If you follow my blog for a while, you know I hate Microsoft. That’s a fact. But in this post, I will do a different take – a look at their products instead of the practices.
So, recently I had the experience of having to use Microsoft for business. This means… well, honestly, I don’t know what that means – and that is part of the problem. Am I using Office 365? No, it doesn’t seem so. So is it a Microsoft account? Again, no – logging in to it says that my account doesn’t exist. Is it Hotmail? No. Is it Outlook? Well, kinda – I do use outlook on this account, but if I go to outlook.com and try to login, it redirects me to login.live.com. So, my business account is a Microsoft Live account, right?
Well, no. Of course, not.
See, if I try to access Outlook, it does redirect to Live, but it adds some parameters to show that I am not logging into Live, and instead, to Outlook.
Am I nitpicking? No. The issue was – I wanted to add my USB Token as a MFA instead of using their Authenticator app. And how do you search for this? “I want to add a token into my outlook account” returns, as usual on Microsoft sites, something that is quite what you want but not really – so I need to be more specific, because if I search for “USB Token on Microsoft Account” it shows me how to add the token to “my profile” and I don’t have this tab because – guess what – Outlook is not “Microsoft Account” for some reason.
Then, you search things, and you find “AD”, “Azure”, “Entra”, “Hello” and other service names without actually explaining what they are. What I did was to search for “Microsoft my account add USB Key to login” and that got me the result. That’s right: Microsoft Account and My Account resolve to different instructions, and they are both different services and incompatible with each other.
So, I registered my device, added a PIN (because it’s required – why? Who knows) and now I have to type my e-mail password AND my key password to use my key…. which is annoying, so I decided to check how to change the PIN of the device. At first, I deleted and re-added it, just to find that, well, this didn’t work – it didn’t allow me to type a different PIN on the registration process.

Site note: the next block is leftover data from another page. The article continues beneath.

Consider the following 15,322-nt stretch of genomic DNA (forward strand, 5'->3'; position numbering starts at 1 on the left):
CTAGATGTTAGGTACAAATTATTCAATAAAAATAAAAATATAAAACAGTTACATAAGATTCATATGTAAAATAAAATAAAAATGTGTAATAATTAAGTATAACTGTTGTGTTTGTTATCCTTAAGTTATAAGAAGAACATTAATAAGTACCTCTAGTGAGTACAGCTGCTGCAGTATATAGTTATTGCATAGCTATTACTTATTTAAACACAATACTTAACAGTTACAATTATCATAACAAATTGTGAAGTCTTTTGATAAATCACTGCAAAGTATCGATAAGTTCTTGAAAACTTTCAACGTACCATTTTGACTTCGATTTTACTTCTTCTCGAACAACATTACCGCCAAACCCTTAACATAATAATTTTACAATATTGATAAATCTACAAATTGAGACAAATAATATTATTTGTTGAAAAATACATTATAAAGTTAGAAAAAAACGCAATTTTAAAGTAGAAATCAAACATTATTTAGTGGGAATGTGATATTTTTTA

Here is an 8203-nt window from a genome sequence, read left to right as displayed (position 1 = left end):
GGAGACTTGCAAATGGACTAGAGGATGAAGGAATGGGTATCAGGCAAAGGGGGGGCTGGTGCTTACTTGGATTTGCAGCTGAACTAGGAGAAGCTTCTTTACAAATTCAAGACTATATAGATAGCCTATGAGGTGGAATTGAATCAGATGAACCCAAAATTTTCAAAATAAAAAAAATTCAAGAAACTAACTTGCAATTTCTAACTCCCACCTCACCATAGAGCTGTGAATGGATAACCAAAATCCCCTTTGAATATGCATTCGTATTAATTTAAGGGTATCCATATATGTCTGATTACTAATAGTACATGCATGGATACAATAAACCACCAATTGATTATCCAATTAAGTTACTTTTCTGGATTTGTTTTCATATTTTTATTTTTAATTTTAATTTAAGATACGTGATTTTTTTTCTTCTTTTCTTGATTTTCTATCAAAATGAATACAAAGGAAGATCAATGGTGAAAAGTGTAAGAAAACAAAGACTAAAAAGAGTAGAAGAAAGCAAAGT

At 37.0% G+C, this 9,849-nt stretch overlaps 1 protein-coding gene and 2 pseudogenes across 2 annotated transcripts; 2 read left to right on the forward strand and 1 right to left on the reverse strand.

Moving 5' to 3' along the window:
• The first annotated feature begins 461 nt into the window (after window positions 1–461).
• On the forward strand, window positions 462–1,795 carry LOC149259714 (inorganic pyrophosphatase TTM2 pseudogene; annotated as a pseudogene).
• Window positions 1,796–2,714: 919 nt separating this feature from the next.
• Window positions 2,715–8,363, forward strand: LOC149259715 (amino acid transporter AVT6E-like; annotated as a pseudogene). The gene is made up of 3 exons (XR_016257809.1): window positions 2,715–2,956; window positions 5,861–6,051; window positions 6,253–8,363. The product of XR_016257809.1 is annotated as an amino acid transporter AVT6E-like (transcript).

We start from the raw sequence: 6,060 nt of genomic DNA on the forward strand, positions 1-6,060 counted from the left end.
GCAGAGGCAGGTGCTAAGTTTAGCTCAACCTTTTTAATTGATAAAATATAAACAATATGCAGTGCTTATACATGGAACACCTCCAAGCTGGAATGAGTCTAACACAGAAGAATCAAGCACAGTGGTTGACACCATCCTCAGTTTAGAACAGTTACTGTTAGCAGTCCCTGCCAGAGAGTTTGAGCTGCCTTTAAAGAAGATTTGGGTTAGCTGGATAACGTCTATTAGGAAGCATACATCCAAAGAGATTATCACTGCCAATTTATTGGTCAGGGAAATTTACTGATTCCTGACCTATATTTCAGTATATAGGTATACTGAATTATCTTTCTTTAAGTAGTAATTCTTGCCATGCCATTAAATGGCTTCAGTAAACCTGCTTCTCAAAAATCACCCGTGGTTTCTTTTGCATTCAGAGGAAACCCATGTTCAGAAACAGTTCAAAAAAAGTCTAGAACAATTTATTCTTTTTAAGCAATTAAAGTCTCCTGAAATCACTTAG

So I found in the same link how to change the PIN: You can manage your security key settings from the Windows Settings app, including resetting your security key and creating a new security key PIN.. Great, another new service name – “Windows Settings app”. Googling this returns that it’s something that’s bundled with Windows.
So, let’s recap: I had to login into Outlook, that redirected me to Live, that I had to press My Account (that is different than a Microsoft Account) to register an USB device that now, to change the PIN, I have to use Windows – the operating system – that was never involved in the process, and that I actually don’t have. Did I get this right? Great…
… what they don’t mention is that you can do the same thing by visiting
chrome://settings/securityKeys in a Chromium-based browser…
Now, to Azure. If you go to Azure, it’ll automatically log you into Azure using one of your accounts. Which one? Who knows, right? And it gets worse, because you can’t have both logged in at the same time, with the inconvenience that links to one service might send you cross-account to other service like Google did.
Yes, that’s right: Google, a company that’s famous for his horrible, disastrous implementation of multi-accounts, is better than Microsoft.
But again – since before the year 2000, they though that a single user account was sufficient to run their operating systems, right? And in a way, they still think that’s the case, so it’s not surprising that all this “I have a personal and professional account in Microsoft” is so weird and bizarre and uses different services that sometimes, but not always, integrate between each other. But honestly, in my opinion, this is less from a difficult from them to believe that multi-users is a thing, and more like the jankiness of every Microsoft system; we have to face it, like it or not, few Microsoft products actually have a good, clean, beautiful and straightforward interface.
Still, would it hurt too much to even… you know… try?